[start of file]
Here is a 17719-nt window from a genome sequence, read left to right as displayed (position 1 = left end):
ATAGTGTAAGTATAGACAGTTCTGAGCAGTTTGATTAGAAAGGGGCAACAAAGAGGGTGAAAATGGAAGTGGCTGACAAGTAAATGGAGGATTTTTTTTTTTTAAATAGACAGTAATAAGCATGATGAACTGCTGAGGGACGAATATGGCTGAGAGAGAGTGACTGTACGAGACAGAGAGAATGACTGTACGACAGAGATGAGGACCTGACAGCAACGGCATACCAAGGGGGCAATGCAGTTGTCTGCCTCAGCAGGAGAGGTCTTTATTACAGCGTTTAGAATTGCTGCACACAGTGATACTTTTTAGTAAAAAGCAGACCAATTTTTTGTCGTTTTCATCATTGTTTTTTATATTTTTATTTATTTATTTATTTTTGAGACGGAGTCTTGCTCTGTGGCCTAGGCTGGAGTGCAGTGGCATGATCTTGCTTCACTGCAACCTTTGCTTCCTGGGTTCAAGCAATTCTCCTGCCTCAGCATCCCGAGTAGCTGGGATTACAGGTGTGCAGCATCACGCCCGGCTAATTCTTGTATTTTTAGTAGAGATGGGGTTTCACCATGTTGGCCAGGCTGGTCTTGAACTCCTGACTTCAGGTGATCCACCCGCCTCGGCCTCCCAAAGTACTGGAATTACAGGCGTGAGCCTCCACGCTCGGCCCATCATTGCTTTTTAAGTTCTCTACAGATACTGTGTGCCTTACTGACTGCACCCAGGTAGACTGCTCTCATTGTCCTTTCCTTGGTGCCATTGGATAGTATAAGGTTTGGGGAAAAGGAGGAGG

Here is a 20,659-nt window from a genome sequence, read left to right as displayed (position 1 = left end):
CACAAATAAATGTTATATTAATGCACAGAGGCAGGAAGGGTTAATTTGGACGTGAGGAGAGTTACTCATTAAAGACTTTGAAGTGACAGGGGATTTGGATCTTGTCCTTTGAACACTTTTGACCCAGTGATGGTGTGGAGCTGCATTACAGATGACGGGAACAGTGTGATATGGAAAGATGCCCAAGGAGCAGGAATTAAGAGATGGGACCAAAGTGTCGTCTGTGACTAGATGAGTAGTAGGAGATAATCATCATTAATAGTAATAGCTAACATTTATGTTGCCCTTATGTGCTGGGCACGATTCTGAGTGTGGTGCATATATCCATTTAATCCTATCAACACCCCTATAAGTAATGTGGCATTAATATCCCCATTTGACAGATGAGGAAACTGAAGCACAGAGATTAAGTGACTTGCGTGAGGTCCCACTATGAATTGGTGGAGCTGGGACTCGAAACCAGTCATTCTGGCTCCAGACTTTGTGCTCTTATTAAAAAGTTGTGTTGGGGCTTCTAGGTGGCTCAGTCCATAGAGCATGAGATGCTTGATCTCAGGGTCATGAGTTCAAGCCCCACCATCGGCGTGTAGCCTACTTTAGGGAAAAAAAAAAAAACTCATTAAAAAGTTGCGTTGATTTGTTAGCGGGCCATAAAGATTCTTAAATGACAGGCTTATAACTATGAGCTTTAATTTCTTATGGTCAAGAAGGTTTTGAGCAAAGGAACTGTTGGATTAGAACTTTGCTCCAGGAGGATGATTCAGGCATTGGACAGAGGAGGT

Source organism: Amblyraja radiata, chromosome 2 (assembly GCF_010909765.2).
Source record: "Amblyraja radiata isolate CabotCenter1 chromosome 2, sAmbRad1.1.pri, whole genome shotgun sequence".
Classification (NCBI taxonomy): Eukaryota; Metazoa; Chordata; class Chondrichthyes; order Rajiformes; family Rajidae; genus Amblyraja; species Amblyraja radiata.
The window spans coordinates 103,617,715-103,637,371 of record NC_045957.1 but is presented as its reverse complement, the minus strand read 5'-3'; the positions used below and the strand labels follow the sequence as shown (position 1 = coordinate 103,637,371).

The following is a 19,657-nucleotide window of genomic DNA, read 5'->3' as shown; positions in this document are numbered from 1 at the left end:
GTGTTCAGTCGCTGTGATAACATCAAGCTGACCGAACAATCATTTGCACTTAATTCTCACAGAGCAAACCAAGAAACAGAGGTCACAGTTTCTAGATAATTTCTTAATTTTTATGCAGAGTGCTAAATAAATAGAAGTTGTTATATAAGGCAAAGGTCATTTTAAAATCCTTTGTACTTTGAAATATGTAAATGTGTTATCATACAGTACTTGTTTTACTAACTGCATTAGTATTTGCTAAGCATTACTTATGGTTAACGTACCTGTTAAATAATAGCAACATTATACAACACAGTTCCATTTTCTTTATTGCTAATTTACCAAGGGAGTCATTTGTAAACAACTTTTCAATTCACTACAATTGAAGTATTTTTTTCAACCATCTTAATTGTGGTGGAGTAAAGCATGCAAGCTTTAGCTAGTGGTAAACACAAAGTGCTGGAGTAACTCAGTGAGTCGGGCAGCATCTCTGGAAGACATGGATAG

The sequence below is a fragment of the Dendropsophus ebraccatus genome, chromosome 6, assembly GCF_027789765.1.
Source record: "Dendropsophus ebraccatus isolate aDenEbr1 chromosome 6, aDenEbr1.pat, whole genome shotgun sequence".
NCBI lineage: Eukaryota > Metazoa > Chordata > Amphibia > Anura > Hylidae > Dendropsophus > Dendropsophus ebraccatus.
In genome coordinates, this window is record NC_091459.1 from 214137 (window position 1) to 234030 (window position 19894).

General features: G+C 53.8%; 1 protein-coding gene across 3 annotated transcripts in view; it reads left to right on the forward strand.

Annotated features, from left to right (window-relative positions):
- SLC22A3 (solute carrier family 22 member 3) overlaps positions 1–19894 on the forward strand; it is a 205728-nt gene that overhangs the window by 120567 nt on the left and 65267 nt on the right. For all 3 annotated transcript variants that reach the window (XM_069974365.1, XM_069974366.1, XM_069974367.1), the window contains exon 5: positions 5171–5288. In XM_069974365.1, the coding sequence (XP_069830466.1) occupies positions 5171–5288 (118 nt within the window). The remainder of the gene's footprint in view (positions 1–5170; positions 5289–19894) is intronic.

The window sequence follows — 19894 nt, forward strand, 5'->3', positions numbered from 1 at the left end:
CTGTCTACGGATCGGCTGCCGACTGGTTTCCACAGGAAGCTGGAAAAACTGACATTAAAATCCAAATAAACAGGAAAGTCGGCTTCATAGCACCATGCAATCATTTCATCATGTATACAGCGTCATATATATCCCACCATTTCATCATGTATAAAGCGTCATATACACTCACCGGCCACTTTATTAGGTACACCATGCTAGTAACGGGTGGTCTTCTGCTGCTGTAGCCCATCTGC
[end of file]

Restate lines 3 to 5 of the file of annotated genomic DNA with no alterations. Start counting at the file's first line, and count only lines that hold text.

Here is a 20,659-nt window from a genome sequence, read left to right as displayed (position 1 = left end):
CACAAATAAATGTTATATTAATGCACAGAGGCAGGAAGGGTTAATTTGGACGTGAGGAGAGTTACTCATTAAAGACTTTGAAGTGACAGGGGATTTGGATCTTGTCCTTTGAACACTTTTGACCCAGTGATGGTGTGGAGCTGCATTACAGATGACGGGAACAGTGTGATATGGAAAGATGCCCAAGGAGCAGGAATTAAGAGATGGGACCAAAGTGTCGTCTGTGACTAGATGAGTAGTAGGAGATAATCATCATTAATAGTAATAGCTAACATTTATGTTGCCCTTATGTGCTGGGCACGATTCTGAGTGTGGTGCATATATCCATTTAATCCTATCAACACCCCTATAAGTAATGTGGCATTAATATCCCCATTTGACAGATGAGGAAACTGAAGCACAGAGATTAAGTGACTTGCGTGAGGTCCCACTATGAATTGGTGGAGCTGGGACTCGAAACCAGTCATTCTGGCTCCAGACTTTGTGCTCTTATTAAAAAGTTGTGTTGGGGCTTCTAGGTGGCTCAGTCCATAGAGCATGAGATGCTTGATCTCAGGGTCATGAGTTCAAGCCCCACCATCGGCGTGTAGCCTACTTTAGGGAAAAAAAAAAAAACTCATTAAAAAGTTGCGTTGATTTGTTAGCGGGCCATAAAGATTCTTAAATGACAGGCTTATAACTATGAGCTTTAATTTCTTATGGTCAAGAAGGTTTTGAGCAAAGGAACTGTTGGATTAGAACTTTGCTCCAGGAGGATGATTCAGGCATTGGACAGAGGAGGT

Source organism: Amblyraja radiata, chromosome 2 (assembly GCF_010909765.2).